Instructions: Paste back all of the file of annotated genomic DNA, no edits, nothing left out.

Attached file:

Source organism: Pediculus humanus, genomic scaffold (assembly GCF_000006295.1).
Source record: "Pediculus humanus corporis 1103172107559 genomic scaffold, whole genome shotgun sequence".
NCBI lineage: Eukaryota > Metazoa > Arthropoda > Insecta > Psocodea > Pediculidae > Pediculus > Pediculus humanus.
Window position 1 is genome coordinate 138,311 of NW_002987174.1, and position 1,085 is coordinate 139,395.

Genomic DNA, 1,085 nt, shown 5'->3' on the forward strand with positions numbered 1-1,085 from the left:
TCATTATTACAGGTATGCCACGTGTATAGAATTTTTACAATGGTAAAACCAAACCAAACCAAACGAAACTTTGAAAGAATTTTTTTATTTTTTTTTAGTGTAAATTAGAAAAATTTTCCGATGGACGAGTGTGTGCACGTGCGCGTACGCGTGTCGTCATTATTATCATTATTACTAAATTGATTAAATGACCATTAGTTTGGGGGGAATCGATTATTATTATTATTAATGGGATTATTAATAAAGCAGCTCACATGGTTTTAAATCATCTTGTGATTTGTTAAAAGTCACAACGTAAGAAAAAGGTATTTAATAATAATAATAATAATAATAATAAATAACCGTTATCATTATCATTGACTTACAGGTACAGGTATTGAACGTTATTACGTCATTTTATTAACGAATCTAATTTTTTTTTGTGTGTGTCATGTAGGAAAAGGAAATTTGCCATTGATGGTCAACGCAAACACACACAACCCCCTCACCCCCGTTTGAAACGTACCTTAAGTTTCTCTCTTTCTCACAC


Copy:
Source organism: Pediculus humanus, genomic scaffold (assembly GCF_000006295.1).
Source record: "Pediculus humanus corporis 1103172107559 genomic scaffold, whole genome shotgun sequence".
NCBI lineage: Eukaryota > Metazoa > Arthropoda > Insecta > Psocodea > Pediculidae > Pediculus > Pediculus humanus.
Window position 1 is genome coordinate 138,311 of NW_002987174.1, and position 1,085 is coordinate 139,395.

Genomic DNA, 1,085 nt, shown 5'->3' on the forward strand with positions numbered 1-1,085 from the left:
TCATTATTACAGGTATGCCACGTGTATAGAATTTTTACAATGGTAAAACCAAACCAAACCAAACGAAACTTTGAAAGAATTTTTTTATTTTTTTTTAGTGTAAATTAGAAAAATTTTCCGATGGACGAGTGTGTGCACGTGCGCGTACGCGTGTCGTCATTATTATCATTATTACTAAATTGATTAAATGACCATTAGTTTGGGGGGAATCGATTATTATTATTATTAATGGGATTATTAATAAAGCAGCTCACATGGTTTTAAATCATCTTGTGATTTGTTAAAAGTCACAACGTAAGAAAAAGGTATTTAATAATAATAATAATAATAATAATAAATAACCGTTATCATTATCATTGACTTACAGGTACAGGTATTGAACGTTATTACGTCATTTTATTAACGAATCTAATTTTTTTTTGTGTGTGTCATGTAGGAAAAGGAAATTTGCCATTGATGGTCAACGCAAACACACACAACCCCCTCACCCCCGTTTGAAACGTACCTTAAGTTTCTCTCTTTCTCACAC